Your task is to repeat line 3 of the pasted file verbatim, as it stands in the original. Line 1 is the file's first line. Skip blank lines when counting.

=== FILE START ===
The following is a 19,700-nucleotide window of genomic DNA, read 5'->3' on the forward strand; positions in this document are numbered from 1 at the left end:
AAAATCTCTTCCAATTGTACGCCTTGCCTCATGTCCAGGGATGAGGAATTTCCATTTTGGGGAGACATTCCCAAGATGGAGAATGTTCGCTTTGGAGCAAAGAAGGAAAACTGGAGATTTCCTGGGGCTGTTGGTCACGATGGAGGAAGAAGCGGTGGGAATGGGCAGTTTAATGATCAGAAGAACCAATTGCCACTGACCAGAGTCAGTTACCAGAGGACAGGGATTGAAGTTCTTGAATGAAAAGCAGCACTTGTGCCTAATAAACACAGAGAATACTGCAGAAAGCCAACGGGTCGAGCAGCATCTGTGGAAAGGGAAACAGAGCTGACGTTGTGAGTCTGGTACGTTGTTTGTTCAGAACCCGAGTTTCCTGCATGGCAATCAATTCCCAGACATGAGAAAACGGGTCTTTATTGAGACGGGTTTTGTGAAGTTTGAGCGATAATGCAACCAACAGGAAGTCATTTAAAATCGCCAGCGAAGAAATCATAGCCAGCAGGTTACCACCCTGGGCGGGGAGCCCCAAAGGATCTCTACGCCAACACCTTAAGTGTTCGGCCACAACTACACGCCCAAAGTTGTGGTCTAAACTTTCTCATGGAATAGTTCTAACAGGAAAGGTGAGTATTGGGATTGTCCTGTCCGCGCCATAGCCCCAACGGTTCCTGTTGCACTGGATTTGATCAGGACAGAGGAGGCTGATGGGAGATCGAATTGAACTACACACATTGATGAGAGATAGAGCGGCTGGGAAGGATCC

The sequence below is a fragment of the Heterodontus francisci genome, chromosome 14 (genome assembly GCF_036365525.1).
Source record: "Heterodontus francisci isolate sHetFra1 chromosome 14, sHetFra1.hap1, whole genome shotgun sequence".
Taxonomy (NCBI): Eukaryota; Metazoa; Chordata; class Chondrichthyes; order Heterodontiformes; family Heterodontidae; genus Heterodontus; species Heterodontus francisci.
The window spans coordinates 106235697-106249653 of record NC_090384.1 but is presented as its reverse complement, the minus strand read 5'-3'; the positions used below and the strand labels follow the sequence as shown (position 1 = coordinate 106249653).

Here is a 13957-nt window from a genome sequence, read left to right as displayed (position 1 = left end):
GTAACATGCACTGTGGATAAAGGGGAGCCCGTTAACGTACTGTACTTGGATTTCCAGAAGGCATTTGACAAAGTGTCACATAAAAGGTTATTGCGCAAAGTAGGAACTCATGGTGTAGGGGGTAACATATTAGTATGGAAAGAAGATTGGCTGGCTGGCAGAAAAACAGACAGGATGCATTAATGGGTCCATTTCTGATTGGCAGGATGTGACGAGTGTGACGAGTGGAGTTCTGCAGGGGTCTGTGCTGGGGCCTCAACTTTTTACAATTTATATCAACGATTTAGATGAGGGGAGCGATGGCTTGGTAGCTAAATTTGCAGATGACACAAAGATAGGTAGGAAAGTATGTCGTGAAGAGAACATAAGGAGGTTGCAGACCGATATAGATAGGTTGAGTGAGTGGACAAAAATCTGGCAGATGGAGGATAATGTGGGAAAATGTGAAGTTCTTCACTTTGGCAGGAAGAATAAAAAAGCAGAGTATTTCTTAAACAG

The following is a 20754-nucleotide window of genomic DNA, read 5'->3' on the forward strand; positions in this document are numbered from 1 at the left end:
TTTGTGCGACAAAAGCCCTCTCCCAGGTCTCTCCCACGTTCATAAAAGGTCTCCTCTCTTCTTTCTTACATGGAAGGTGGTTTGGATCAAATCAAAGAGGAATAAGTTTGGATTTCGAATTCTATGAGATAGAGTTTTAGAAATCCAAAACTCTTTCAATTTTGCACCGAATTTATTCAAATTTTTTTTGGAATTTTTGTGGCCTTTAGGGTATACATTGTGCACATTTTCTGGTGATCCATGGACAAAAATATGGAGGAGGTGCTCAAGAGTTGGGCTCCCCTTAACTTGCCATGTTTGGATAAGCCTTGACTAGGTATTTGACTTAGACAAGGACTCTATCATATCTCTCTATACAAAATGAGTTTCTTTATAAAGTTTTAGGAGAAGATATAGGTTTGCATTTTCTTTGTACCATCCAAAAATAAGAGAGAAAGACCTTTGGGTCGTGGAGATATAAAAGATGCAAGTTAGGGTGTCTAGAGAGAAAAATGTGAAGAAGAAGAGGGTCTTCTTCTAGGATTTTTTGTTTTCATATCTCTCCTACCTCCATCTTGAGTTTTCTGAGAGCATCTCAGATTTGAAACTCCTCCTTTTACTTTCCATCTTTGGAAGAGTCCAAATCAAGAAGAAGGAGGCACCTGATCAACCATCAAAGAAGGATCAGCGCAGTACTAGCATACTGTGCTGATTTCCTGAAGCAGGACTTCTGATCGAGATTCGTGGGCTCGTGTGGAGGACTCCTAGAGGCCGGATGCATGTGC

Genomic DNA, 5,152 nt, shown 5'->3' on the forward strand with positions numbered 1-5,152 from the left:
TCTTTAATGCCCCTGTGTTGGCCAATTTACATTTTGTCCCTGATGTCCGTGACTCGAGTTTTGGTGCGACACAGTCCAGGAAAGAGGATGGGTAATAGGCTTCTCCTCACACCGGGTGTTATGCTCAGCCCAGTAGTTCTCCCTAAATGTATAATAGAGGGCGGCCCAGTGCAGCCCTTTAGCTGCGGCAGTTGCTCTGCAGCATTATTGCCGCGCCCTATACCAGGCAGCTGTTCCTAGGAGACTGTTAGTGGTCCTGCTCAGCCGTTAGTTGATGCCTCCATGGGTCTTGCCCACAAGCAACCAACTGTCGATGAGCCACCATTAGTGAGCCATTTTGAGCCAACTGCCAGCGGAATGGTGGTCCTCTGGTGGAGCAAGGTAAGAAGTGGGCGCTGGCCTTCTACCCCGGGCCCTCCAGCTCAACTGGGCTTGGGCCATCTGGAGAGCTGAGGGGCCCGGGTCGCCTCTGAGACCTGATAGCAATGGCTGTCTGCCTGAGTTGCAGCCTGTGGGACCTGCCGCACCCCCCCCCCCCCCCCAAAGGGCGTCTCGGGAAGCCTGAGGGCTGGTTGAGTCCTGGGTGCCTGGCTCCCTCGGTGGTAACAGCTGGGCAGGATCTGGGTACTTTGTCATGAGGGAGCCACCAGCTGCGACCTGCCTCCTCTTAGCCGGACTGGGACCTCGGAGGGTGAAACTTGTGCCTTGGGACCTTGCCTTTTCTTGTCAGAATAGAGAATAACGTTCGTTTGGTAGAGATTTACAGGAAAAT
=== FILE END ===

The sequence below is a fragment of the Heterodontus francisci genome, chromosome 14 (genome assembly GCF_036365525.1).